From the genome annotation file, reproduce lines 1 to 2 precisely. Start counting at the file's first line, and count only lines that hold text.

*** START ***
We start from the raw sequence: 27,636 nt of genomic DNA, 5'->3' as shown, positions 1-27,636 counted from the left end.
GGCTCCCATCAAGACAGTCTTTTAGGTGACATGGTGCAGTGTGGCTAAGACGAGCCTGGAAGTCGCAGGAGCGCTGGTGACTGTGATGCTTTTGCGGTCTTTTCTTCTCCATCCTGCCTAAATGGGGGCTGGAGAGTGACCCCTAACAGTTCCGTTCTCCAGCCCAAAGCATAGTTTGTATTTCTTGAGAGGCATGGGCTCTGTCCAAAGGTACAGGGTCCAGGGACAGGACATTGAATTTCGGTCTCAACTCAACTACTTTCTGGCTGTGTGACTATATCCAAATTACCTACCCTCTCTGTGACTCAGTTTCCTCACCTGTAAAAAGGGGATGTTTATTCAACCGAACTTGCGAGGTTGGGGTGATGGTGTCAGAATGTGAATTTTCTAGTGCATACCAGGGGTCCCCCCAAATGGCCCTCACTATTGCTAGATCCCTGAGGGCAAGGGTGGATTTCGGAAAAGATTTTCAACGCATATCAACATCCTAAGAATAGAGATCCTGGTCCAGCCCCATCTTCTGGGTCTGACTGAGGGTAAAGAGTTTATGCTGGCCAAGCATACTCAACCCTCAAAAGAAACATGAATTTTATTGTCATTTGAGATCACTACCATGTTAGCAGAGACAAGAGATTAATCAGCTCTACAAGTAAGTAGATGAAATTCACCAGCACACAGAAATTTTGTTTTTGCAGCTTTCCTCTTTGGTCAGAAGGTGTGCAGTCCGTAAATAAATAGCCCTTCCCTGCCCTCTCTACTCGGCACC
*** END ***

We start from the raw sequence: 27,636 nt of genomic DNA, 5'->3' as shown, positions 1-27,636 counted from the left end.
GGCTCCCATCAAGACAGTCTTTTAGGTGACATGGTGCAGTGTGGCTAAGACGAGCCTGGAAGTCGCAGGAGCGCTGGTGACTGTGATGCTTTTGCGGTCTTTTCTTCTCCATCCTGCCTAAATGGGGGCTGGAGAGTGACCCCTAACAGTTCCGTTCTCCAGCCCAAAGCATAGTTTGTATTTCTTGAGAGGCATGGGCTCTGTCCAAAGGTACAGGGTCCAGGGACAGGACATTGAATTTCGGTCTCAACTCAACTACTTTCTGGCTGTGTGACTATATCCAAATTACCTACCCTCTCTGTGACTCAGTTTCCTCACCTGTAAAAAGGGGATGTTTATTCAACCGAACTTGCGAGGTTGGGGTGATGGTGTCAGAATGTGAATTTTCTAGTGCATACCAGGGGTCCCCCCAAATGGCCCTCACTATTGCTAGATCCCTGAGGGCAAGGGTGGATTTCGGAAAAGATTTTCAACGCATATCAACATCCTAAGAATAGAGATCCTGGTCCAGCCCCATCTTCTGGGTCTGACTGAGGGTAAAGAGTTTATGCTGGCCAAGCATACTCAACCCTCAAAAGAAACATGAATTTTATTGTCATTTGAGATCACTACCATGTTAGCAGAGACAAGAGATTAATCAGCTCTACAAGTAAGTAGATGAAATTCACCAGCACACAGAAATTTTGTTTTTGCAGCTTTCCTCTTTGGTCAGAAGGTGTGCAGTCCGTAAATAAATAGCCCTTCCCTGCCCTCTCTACTCGGCACC